Yom HaShoah, also known as Holocaust Remembrance Day, is the day set aide for Jews to remember the Holocaust and those who lost their lives. Rituals associated with Yom Hashoah are still being created and vary widely among synagogues. At Etz Chaim we observe Yom Hashoah as a congregation on the Sunday closest to the 27th day in the month of Nisan. This is a solemn occasion marked with special readings, original poetry, music and prayers. It is often led by our 8th grade students who spend the year studying the Holocaust. The Kaddish is part of the service and we conclude with the singing of Hatikvah (The Hope). During the year, we gather as a congregation on many sacred days to remember the events of our past. On Yom Hashoah we come together to mourn and to remember.
Celebrates the giving of the Torah on Mt. Sinai and encourages us to embrace the Torah’s teachings and be inspired by the wisdom Jewish tradition has to offer. The holiday occurs seven weeks after Passover. It began as an ancient agricultural festival that marked the end of the spring barley harvest and the beginning of the summer wheat harvest. At Etz Chaim we have made it a celebration of Torah, education, and following tradition, eating of dairy foods like blintzes, kugels, cheesecake, etc. with a Shavuot brunch.
Translates to ‘forgiveness’ and is observed on the Saturday evening just before Rosh Hashanah. Selichot ushers in the High Holidays with learning, worship and the blowing of the Shofar. Here at Etz Chaim we have observed this as a multi-generational gathering with learning and activities appropriate for all ages.
The Jewish New Year, is observed on the 1st and 2nd days of the month of Tishrei. Some customs associated with the holiday include the sounding of the Shofar, eating a round challah, as well as enjoying apples and honey to represent a sweet New Year. Services are held on the Erev (night before), and both the 1st and 2nd days at 10:00 in the morning. Junior Congregation Service for those in 3rd – 6th grades are held at the same time as the adult service. Babysitting is available for infants and children through the 2nd grade. A family/children’s service is held in the early afternoon and is geared for preschoolers – 2nd grade.
The Day of Atonement. The holiest day in the Jewish year begins at sundown on the 9th of Tishrei. It is a day of fasting, reflection and prayer. Services are held on the Erev (night before) and the day of beginning with the morning service at 10:00 for both the adult and junior congregation services. This is followed by our family/children’s service. The afternoon services of Neilah, Yizkor, and concluding prayers begin at 3:30pm. A break-the-fast light meal is served at the end.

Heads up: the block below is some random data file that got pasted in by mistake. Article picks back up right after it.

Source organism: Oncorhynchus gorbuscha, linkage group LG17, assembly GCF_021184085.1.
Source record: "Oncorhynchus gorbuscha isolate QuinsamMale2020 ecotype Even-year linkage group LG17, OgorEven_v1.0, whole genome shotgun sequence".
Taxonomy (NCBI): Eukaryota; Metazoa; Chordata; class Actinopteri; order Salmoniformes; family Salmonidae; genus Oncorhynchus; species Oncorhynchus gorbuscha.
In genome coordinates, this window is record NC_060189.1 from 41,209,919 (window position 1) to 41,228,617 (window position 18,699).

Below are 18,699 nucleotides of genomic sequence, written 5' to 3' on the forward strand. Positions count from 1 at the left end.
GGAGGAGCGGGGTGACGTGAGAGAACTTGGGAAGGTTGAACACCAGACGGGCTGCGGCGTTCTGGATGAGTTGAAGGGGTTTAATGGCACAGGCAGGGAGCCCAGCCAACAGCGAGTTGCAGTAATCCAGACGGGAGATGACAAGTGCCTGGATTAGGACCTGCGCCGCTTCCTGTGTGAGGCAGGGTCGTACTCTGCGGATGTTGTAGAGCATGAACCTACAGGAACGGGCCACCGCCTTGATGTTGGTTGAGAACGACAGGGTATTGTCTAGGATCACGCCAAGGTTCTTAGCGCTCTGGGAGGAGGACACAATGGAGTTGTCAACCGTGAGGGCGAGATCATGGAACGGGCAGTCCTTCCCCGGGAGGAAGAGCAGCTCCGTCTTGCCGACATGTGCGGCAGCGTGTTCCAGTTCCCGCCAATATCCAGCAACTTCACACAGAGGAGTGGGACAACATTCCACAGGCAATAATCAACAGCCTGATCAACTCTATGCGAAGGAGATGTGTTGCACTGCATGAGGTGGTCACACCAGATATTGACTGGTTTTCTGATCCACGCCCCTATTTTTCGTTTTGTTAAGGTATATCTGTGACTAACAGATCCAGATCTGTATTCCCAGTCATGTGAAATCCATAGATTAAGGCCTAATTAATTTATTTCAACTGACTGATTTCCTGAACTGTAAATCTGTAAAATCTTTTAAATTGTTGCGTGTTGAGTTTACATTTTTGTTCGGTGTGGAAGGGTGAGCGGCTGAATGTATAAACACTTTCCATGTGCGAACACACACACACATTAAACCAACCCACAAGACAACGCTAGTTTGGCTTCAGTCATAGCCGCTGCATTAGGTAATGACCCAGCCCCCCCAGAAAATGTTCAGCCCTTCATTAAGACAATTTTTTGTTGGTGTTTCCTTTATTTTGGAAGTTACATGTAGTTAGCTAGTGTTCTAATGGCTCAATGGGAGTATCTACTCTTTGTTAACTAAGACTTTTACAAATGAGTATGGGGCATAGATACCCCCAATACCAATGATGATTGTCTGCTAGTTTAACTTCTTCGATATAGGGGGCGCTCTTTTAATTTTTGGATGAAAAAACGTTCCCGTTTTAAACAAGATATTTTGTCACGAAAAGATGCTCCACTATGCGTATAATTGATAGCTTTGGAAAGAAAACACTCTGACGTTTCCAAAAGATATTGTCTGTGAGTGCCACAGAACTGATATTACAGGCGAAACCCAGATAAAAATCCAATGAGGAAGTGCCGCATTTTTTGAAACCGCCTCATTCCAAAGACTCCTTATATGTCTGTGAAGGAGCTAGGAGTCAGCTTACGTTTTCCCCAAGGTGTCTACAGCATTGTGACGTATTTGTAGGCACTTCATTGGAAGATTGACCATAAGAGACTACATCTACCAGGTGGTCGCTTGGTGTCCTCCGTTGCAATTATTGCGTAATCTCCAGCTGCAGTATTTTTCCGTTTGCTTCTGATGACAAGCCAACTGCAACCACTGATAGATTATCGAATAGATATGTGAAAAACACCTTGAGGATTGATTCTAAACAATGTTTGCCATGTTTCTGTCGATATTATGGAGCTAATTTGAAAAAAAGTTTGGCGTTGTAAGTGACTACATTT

Also known as the Festival of Ingathering or the Festival of Tabernacles, is a weeklong Jewish holiday that comes five days after Yom Kippur. Sukkot celebrates the gathering of the harvest. Service is held on the Erev (night before). Members shake the lulav and etrog in our congregational Sukkah. At Etz Chaim we ask children to bring “Pretty Paper Packages” which are donated to our PADS (Public Action to Deliver Shelter) site.
Celebrates and marks the conclusion of the annual cycle of public Torah readings. The holiday service is held on the Erev (night before). The service includes a joyous procession carrying Torahs and flags. Religious school consecration of all kindergartners and new first and second graders is included in this service.
Also know as the Festival of Lights, this eight-day Jewish celebration commemorates the rededication during the second century B.C. of the Second Temple in Jerusalem, where according to legend Jews had risen up against their Greek-Syrian oppressors in the Maccabean Revolt. At Etz Chaim we celebrate with an early service 6:00pm followed by a festive Hanukkah dinner with everyone bringing their menorahs to light, singing the blessings and enjoying delicious latkes (potato pancakes).
Congregation Etz Chaim of DuPage County, a Reform synagogue in Lombard, serves almost 500 families in the western suburbs of Chicago. We have a tradition of having an inclusive community which welcomes everyone- Jews by birth, Jews by choice, non-Jewish family members, singles, LGBTQIA2+ and people of all ages and abilities. We are a caring community that draws strength on our commitment to honor and respect the diversity of our membership.